Every year, new and innovative toys make their debut, tapping into current trends in hopes of topping holiday gift guides and wish lists by the fall. Yet, there are some toys that are far from new, but still remain playtime favorites decades after they first appeared on toy store shelves or made their first appearance at a major toy fair. We’ve taken a look at some of the most popular classic toy brands and how they have evolved through the years.
Etch A Sketch
This red-framed, pencil-free drawing toy debuted in 1960, produced by The Ohio Art Co. Invented by French electrician Andre Cassanges, the original version was called “Telecran” or “L’Ecran” (or “screen” in English). It was the No. 1 holiday toy the year it debuted, and more than 100 million Etch A Sketches have been produced since. Spin Master acquired the Etch A Sketch brand in 2016.
Mr. Potato Head
While Mr. Potato Head has changed a lot over the years, the toy has been manufactured and sold by Hasbro since its launch in 1952. The original version of the toy featured body parts that kids could stick into a real potato (not included). In the early ‘60s, Hasbro started including a plastic potato body with the toy. Mr. Potato Head was also the first toy to be advertised on TV.
John Lloyd Wright, son of architect Frank Lloyd Wright, invented Lincoln Logs in 1916. Inspired by the foundation design of one of his father’s buildings — the Imperial Hotel in Tokyo — these construction sets are still made from real wood. Hasbro currently owns Lincoln Logs, but licenses the brand to Basic Fun!, which has produced Lincoln Logs since acquiring K’NEX (the previous licensor) in 2017.
This iconic doll debuted at Toy Fair New York in 1959, wearing her black-and-white, striped swimsuit. Mattel co-founder Ruth Handler invented Barbie, whose first careers included fashion editor, registered nurse, flight attendant, and executive career girl. Today, Barbie has had more than 200 careers.
Colorforms were first created by two art students, Harry and Patricia Kislevitz, in 1951. The product first launched through FAO Schwarz and was marketed for adults, but Colorforms soon became popular with kids. PlayMonster has been manufacturing Colorforms since 2019, when it acquired Kahootz Toys. This year, the brand celebrates its 70th anniversary.
Spin Master acquired Rubik’s Brand Ltd. this year, following decades of different toy manufacturers licensing its production rights. Ernő Rubik’s colorful cube first debuted in 1974 as the “Magic Cube,” but got a new name when Ideal Toys started distributing the toy globally in 1980. Today, one in every seven people around the world — adding up to more than 1 billion people — has played with a Rubik’s Cube.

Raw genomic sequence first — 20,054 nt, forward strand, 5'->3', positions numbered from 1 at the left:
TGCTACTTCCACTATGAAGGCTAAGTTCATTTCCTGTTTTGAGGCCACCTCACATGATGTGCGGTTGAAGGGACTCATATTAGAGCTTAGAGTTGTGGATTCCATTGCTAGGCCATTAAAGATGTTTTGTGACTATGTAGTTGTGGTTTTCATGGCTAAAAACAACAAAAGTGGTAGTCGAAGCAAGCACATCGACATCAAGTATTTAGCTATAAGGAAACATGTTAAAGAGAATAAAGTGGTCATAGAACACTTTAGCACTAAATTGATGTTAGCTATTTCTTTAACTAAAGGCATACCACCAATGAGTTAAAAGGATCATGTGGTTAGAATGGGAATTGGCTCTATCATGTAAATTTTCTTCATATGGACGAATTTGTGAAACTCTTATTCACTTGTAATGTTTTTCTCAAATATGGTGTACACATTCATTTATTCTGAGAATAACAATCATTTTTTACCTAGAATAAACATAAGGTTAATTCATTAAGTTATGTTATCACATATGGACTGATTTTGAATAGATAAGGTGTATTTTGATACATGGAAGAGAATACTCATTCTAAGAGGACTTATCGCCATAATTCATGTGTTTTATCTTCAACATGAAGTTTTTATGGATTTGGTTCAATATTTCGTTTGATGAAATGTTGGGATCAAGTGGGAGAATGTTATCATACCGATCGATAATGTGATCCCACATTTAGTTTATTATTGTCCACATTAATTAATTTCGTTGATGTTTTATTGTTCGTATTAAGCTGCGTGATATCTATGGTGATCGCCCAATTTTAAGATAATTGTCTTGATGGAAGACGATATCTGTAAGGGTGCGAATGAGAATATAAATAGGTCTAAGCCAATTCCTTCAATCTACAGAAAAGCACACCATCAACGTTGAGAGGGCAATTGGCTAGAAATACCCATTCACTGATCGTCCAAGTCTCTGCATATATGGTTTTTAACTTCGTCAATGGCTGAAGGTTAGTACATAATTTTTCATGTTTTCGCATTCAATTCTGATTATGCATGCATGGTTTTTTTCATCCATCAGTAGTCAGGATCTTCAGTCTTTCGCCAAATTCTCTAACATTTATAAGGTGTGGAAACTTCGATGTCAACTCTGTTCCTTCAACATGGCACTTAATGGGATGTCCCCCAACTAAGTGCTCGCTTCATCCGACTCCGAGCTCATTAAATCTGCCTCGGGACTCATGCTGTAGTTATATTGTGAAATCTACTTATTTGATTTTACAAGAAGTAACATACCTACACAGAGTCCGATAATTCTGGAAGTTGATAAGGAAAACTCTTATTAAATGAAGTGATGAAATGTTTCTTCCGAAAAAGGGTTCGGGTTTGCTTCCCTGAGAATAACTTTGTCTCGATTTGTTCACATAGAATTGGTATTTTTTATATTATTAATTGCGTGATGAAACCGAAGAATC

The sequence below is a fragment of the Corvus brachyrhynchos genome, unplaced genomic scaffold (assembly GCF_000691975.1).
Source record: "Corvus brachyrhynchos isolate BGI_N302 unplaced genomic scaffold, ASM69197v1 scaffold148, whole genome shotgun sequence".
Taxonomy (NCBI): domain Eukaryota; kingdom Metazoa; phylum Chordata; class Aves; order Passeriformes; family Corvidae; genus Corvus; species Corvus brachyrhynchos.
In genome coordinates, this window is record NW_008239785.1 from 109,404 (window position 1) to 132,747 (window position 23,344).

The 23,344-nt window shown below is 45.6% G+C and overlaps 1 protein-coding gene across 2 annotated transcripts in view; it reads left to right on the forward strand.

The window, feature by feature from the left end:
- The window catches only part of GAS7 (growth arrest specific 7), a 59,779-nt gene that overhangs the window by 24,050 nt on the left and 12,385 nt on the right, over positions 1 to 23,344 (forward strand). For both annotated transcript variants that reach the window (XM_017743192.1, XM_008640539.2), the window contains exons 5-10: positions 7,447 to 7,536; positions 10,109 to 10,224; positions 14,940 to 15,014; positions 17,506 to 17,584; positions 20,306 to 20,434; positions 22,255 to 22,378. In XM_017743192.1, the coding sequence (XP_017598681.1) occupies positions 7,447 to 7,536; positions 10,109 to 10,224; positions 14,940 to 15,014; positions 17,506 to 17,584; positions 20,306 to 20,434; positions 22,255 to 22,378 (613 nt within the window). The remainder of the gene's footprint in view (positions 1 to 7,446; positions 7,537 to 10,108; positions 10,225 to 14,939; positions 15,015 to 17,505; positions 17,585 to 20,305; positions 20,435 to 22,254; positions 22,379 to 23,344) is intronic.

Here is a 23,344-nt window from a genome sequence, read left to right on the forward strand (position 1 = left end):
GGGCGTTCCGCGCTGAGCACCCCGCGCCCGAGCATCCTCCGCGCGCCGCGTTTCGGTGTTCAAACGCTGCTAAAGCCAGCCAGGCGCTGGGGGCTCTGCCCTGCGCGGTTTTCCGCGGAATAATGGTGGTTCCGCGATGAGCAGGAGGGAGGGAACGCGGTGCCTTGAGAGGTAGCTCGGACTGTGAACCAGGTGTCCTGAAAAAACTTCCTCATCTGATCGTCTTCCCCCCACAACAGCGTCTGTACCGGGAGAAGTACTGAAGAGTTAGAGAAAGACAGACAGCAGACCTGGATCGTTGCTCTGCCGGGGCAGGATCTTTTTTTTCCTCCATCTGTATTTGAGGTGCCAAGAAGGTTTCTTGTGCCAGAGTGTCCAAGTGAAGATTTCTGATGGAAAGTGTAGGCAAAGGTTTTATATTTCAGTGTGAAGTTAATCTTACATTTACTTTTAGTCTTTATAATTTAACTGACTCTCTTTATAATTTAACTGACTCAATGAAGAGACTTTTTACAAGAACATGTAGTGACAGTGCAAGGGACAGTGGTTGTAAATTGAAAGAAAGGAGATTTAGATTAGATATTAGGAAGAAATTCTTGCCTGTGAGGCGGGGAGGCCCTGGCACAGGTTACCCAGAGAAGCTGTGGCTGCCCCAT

Mattel launched this line in 1959 as “Fisher-Price Play Family.” The name later changed when consumers requested a catchier one. The original Little People were affixed to their toys, but kids kept trying to remove them in toy testing, which led to full-bodied Little People figures. The brand got a full makeover in the late ‘90s, creating the Little People style that is still available today.
Play-Doh was originally known as “Kutol Wall Cleaner,” a compound that removed coal residue from wallpaper. The cleaner was later rebranded as a children’s toy in the mid-‘50s, first sold at the Washington, D.C., Woodward & Lothrop Department store in red, blue, and yellow. Following multiple acquisitions over the years, Hasbro has manufactured Play-Doh for the longest period of time, since 1991.
Inventors Richard and Betty James debuted the Slinky in 1945, demonstrating the toy to Christmas shoppers at the Philadelphia Gimbels department store — and sold all 400 Slinkys they had in two hours. Poof Products bought the James’ company in the late ‘90s, becoming Poof-Slinky, which later became part of Alex Brands. Last year, Just Play acquired the Slinky brand.
Before it made toys, Tonka — which got its name from Lake Minnetonka in Minnesota — made gardening tools. Founded in 1946 and originally called Mound Metalcraft, the company started producing toys in its second year, after acquiring a competitor. The toys performed so well that Mound Metalcraft abandoned gardening tools that year and became Tonka Toys in the ‘50s. Hasbro acquired Tonka in 1991, but currently licenses the brand to Basic Fun!
This article was originally published in the February 2021 edition of the Toy Book. Click here to read the full issue!